The benchmarks here do not try to be complete, as they are showing the performance of the languages in one aspect, and mainly: loops, dynamic arrays with numbers, basic math operations.
This is an improved redo of the tests done in previous years. You are strongly encouraged to read the additional information about the tests in the article.
Here are the benchmark results:
|Language||CPU time||Slower than||Language
|C++ (optimized with -O2)||0.899||0.053||0.951||–||–||g++ 6.1.1||link|
|Java 8 (non-std lib)||1.090||0.006||1.096||15%||6%||1.8.0_102||link|
|Python 2.7 + PyPy||1.376||0.120||1.496||57%||36%||PyPy 5.4.1||link|
|C# .NET Core Linux||1.583||0.112||1.695||78%||13%||1.0.0-preview2||link|
|C++ (not optimized)||2.921||0.054||2.975||212%||9%||g++ 6.1.1||link|
|Java 8 (see notes)||12.064||0.080||12.144||1176%||83%||1.8.0_102||link|
The big difference this time is that we use a slightly modified benchmark method. Programs are no longer limited to just 10 loops. Instead they run for 90 wall-clock seconds, and then we divide and normalize their performance as if they were running for only 10 loops. This way we can compare with the previous results. The benefit of doing the tests like this is that the startup and shutdown times of the interpreters should make almost no difference now. It turned out that the new method doesn’t significantly change the outcome compared to the previous benchmark runs, which is good as the old way of benchmarks seems also correct.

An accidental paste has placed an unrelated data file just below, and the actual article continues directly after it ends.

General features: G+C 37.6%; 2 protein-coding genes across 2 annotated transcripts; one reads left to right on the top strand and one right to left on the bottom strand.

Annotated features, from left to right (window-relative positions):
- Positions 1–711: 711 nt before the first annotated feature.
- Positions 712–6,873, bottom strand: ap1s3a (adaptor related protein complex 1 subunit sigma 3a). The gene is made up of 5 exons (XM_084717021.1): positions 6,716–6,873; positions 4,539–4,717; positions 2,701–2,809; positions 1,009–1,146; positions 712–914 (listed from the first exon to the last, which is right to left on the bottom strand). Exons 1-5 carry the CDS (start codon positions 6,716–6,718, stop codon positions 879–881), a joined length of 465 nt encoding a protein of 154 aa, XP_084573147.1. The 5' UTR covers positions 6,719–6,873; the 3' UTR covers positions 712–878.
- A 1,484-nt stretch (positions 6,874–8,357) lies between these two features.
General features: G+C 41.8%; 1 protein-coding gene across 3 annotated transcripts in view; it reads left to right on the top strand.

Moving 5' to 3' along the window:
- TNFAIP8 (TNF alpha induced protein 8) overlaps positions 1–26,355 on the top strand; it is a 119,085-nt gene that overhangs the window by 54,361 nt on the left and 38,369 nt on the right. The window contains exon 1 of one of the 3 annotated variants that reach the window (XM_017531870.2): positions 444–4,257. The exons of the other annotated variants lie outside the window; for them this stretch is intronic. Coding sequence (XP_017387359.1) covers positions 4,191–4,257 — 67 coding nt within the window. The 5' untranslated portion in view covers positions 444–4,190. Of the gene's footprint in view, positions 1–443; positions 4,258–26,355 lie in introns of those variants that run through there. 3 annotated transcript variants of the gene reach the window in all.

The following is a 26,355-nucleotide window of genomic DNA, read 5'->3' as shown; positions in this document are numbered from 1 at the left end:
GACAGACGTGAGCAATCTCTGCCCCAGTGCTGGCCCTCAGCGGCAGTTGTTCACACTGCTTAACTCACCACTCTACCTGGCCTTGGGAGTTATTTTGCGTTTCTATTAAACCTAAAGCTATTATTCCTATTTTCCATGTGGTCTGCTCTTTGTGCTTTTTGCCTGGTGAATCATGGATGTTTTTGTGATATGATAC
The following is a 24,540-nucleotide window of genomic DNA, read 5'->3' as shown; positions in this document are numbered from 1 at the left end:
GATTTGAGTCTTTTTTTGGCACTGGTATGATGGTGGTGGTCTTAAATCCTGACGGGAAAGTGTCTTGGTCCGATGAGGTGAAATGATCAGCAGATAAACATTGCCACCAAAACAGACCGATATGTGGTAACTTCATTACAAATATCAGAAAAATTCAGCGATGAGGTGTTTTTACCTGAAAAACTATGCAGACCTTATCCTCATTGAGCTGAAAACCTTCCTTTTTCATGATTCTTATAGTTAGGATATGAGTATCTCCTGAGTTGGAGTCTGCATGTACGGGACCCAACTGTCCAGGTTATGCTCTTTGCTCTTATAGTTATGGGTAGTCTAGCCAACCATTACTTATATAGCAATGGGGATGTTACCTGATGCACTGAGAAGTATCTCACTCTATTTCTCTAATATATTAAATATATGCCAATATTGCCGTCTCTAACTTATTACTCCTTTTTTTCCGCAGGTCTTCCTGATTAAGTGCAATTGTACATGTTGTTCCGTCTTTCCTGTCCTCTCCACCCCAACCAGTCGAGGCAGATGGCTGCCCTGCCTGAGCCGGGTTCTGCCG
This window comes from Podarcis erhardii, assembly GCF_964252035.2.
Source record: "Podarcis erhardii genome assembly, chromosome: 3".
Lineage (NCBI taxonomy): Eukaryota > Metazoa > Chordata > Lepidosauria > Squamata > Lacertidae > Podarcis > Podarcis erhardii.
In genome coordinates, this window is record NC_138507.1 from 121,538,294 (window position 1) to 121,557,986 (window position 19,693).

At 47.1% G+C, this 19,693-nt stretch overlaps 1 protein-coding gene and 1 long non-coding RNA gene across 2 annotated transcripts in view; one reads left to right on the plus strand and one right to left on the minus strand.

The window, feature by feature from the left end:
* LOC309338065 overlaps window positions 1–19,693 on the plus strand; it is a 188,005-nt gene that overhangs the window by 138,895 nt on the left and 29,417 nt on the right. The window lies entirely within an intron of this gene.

For the curious readers, the raw results also show the maximum used memory (RSS).
Brief analysis of the results:
- Rust, which we benchmark for the first time, is very fast. 🙂
- C# .NET Core on Linux, which we also benchmark for the first time, performs very well by being as fast as NodeJS and only 78% slower than C++. Memory usage peak was at 230 MB which is the same as Python 3.5 and PHP 7.0, and two times less than Java 8 and NodeJS.
- NodeJS version 4.3.x
got much slower than the previous major version 4.2.x. This is the only surprise.It turned out to be a minor glitch in the parser which was easy to fix. NodeJS 4.3.x is performing the same as 4.2.x.
- Python and Perl seem a bit slower than before but this is probably due to the fact that C++ performed even better because of the new benchmark method.
- Java 8 didn’t perform much faster as we expected. Maybe it gets slower as more and more loops are done, which also allocated more RAM.
- Also review the analysis in the old 2016 tests for more information.
The tests were run on a Debian Linux 64-bit machine.
You can download the source codes, raw results, and the benchmark batch script at:
Update @ 2016-10-15: Added the Rust implementation. The minor versions of some languages were updated as well.
Update @ 2016-10-19: A redo which includes the NodeJS fix.
Update @ 2016-11-04: Added the C# .NET Core implementation.